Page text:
Cool, classy. That’s the Obama I’ll miss

A girl touches the world's largest beaded photo mo­saic of U.S. Pres­i­dent Barack Obama, whose legacy will likely in­clude his pow­er­ful pres­i­den­tial sym­bol­ism, on dis­play in front of the White House in 2009.

The Globe and Mail (Prairie Edition) - - GLOBE FOCUS | OPINION - MAR­GARET WENTE mwente@globe­and­mail.com

That wide-eyed, giddy feel­ing of hope in 2009 sure beats the feel­ing I have in the pit of my stom­ach right now

It’s

hard to for­get the gid­di­ness so many of us felt at Barack Obama’s in­au­gu­ral. A bril­liant, grace­ful and com­pelling can­di­date had come out of nowhere to trounce the party’s old guard and win the pres­i­dency of the United States. He was the con­sum­mate mer­i­to­crat. He was self-made. He was black. His vic­tory – it wasn’t close – seemed like joy­ous news that Amer­ica was well along the road to racial heal­ing. His story re­as­sured us that even in a coun­try whose pol­i­tics was be­com­ing more and more bro­ken, a good guy could still win. He was, as a bonus, as hand­some and en­gag­ing as JFK. If this man could be elected, I thought, then Amer­ica was in bet­ter shape than we thought.

We needed a dose of hope. Mr. Obama in­her­ited the worst mess since the De­pres­sion – a sick econ­omy, a world on the brink of fi­nan­cial col­lapse, a dys­func­tional Congress, a coun­try that was des­per­ate to ex­tri­cate it­self from stupid, costly for­eign wars. Given those grim re­al­i­ties, he played his hand pretty well. He was prac­ti­cal, not hys­ter­i­cal, about ter­ror­ism. And – let’s face it – his vic­tory was flat­ter­ing. The elites loved him be­cause he’s one of us.

Most politi­cians leave of­fice the hard way – re­viled for their fail­ures and re­pu­di­ated by the vot­ers. Mr. Obama leaves of­fice as one of the most pop­u­lar pres­i­dents in years. Even peo­ple who voted for Don­ald Trump think well of him. No mat­ter what you think about his poli­cies, he’s clearly a class act – steady, thought­ful, un­cor­rupt. He was cool. He had safe hands. He up­held the dig­nity of the of­fice (sorry, Bill Clin­ton) and ceded power to his suc­ces­sor with re­mark­able grace. He knew the U.S. Con­sti­tu­tion is more im­por­tant than he is.

And yet, the party he led is in smok­ing ru­ins. You can ar­gue that Hil­lary Clin­ton lost the elec­tion by a se­ries of flukes, and won more votes than Mr. Trump, but the plain truth is that that the Democrats were slaugh­tered at ev­ery level. Two-thirds of state leg­is­la­tures are now un­der Repub­li­can con­trol, as are both houses of Congress. Re­cov­ery will take years.

Mr. Obama’s fate was to be a clas­sic lib­eral Demo­crat at a time when lib­eral democ­racy has en­tered a pe­riod of sclero­sis. The United States has suf­fered two gen­er­a­tions of in­dus­trial de­cline, and no­body has a clue what to do about it. The worst prob­lem is au­to­ma­tion, not free trade – but that doesn’t make it any eas­ier to re­solve. You can slap tar­iffs on im­ports, but you can’t ban ro­bots. The prob­lems that plague the white work­ing class – the col­lapse of re­li­gion, com­mu­ni­ties and sta­ble fam­ily life, the ram­pant drug epi­demic – are as much so­cial and spir­i­tual as they are eco­nomic. The tech­no­cratic class, of whom Mr. Obama is the bright­est and best ex­am­ple, has no an­swers for these woes. They couldn’t even pre­vent the world fi­nan­cial or­der from near-col­lapse. As Alan Greenspan, the for­merly revered guru of the U.S. Fed­eral Re­serve, put it del­i­cately, he had dis­cov­ered there was “a flaw” in the model of mar­ket cap­i­tal­ism.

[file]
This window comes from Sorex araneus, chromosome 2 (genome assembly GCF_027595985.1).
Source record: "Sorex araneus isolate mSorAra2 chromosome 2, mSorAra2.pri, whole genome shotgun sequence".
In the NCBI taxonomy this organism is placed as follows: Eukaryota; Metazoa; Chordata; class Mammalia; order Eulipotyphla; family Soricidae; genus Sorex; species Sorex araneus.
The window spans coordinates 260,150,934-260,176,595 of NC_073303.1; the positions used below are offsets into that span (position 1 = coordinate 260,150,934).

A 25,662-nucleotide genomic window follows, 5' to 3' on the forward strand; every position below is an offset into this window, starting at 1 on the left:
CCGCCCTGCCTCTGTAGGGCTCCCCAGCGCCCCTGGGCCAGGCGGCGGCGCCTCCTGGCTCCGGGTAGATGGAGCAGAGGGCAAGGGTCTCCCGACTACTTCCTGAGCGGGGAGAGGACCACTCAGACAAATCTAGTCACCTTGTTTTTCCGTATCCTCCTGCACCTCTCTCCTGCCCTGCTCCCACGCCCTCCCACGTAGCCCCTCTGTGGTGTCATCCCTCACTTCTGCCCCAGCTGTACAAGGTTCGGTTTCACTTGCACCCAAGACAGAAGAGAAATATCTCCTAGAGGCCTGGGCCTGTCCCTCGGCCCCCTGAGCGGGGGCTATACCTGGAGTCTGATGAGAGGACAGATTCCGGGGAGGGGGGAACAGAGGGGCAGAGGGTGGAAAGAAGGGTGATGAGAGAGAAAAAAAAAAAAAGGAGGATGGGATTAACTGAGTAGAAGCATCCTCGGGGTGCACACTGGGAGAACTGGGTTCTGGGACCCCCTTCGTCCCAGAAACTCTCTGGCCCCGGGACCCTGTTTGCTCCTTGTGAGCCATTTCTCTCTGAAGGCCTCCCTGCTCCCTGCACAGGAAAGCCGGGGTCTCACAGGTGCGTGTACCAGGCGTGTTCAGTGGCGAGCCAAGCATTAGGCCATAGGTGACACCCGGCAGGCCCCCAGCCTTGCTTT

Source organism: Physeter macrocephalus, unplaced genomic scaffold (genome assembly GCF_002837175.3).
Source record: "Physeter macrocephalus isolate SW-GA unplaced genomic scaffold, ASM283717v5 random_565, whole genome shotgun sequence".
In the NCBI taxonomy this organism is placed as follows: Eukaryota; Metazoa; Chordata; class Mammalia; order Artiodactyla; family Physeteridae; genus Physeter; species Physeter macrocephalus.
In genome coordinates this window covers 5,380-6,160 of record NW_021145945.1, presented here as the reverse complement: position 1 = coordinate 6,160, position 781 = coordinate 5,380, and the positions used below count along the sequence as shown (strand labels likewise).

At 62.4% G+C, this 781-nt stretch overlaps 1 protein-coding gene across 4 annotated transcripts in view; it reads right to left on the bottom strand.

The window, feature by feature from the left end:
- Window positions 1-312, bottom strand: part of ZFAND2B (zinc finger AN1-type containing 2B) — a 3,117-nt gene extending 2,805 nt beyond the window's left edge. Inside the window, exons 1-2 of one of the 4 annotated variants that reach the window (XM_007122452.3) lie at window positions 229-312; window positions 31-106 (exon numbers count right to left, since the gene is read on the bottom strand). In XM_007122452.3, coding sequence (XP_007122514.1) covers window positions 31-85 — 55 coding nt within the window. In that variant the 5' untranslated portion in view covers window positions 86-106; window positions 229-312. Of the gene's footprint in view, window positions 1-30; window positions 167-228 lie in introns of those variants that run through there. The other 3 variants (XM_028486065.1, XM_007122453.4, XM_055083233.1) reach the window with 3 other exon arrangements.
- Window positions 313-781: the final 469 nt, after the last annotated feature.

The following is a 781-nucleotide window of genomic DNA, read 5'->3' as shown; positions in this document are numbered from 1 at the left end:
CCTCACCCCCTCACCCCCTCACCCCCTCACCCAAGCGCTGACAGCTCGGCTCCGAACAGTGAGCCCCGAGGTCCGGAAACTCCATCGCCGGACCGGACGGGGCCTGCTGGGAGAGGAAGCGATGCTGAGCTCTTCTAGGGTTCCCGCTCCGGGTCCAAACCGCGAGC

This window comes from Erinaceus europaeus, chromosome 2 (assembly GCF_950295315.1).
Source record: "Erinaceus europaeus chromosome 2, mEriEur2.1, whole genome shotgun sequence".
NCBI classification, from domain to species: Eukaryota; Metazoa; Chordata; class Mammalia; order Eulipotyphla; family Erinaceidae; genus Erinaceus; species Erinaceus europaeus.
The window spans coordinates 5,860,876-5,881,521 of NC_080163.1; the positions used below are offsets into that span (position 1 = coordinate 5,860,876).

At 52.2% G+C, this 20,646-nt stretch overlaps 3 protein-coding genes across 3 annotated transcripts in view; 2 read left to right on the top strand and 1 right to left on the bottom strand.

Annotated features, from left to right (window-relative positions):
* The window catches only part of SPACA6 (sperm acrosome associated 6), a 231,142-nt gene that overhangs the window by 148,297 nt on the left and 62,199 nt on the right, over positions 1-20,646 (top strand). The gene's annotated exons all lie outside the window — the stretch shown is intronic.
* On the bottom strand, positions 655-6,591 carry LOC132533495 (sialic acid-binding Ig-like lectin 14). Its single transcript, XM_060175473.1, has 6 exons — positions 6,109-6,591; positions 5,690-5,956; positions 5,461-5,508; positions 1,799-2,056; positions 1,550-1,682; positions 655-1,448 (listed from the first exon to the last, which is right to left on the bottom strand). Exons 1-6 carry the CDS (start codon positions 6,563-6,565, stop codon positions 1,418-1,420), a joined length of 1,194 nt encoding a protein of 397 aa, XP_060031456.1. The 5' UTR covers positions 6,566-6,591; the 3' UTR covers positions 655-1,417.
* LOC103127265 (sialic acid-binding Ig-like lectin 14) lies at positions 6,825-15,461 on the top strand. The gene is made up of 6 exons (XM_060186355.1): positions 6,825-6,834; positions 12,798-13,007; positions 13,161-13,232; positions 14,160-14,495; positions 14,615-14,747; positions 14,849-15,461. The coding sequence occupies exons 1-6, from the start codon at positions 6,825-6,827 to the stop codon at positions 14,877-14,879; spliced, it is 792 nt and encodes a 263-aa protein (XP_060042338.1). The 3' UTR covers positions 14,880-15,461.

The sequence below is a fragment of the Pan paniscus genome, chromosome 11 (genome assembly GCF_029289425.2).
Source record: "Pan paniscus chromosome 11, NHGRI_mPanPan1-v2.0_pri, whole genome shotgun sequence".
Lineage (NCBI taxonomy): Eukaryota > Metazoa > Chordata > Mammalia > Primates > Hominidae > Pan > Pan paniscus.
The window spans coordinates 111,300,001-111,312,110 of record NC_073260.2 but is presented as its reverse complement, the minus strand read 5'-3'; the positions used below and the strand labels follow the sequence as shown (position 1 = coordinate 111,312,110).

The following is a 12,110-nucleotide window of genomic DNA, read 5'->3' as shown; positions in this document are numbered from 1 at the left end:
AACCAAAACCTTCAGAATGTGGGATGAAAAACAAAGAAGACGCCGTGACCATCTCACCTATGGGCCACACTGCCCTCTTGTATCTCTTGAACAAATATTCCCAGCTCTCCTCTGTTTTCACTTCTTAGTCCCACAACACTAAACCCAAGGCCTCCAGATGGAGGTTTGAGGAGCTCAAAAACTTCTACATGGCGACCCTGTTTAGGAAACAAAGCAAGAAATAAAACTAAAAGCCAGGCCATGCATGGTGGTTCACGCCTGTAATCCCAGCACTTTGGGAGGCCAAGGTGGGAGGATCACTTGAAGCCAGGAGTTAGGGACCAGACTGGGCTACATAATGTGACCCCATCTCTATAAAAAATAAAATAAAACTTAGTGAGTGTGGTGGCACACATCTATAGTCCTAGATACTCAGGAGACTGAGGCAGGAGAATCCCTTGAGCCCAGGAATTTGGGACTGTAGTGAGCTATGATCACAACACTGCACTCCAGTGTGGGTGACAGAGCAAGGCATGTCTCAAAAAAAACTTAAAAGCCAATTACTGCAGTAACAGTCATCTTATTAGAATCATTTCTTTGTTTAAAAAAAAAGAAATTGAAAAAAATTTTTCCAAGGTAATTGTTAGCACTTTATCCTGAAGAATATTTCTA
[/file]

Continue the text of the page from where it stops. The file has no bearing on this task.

Glob­ally, the tec­tonic plates were shift­ing, too. The old world or­der, where U.S. global in­flu­ence reigned supreme, is slowly and mess­ily giv­ing way to some­thing else. The Ge­orge W. Bush ad­min­is­tra­tion has­tened the de­cline of Amer­i­can power with a ru­inous war. Mr. Obama thought Amer­ica’s loss of power was in­evitable, and prob­a­bly good. But he was more op­ti­mistic about the arc of progress than he should have been. No­body has fig­ured out how to man­age the new world dis­or­der, and I doubt the next ad­min­is­tra­tion will ei­ther.

Some parts of Mr. Obama’s legacy (the Paris cli­mate deal) will sink with­out a trace. Some will stick, at least in part (Oba­macare). Yet, per­haps his great­est legacy will be the pow­er­ful sym­bol­ism of his pres­i­dency. Al­though a pos­tra­cial Amer­ica was be­yond his power to de­liver, the page he turned in his­tory can never be turned back. Barack Obama was a prin­ci­pled and able pres­i­dent who gov­erned in rel­a­tively peace­ful times. Who knows when we’ll be able to say that again?

No won­der I feel so nos­tal­gic for 2009. Our giddy ex­pec­ta­tion for hope and change may have been naive – but it sure beats the feel­ing I am hav­ing in the pit of my stom­ach now. We’re poised at the top of a roller coaster with a crazed 12-year-old in con­trol, and we’re about to head full-tilt down the slope. All we can do is hang on tight.

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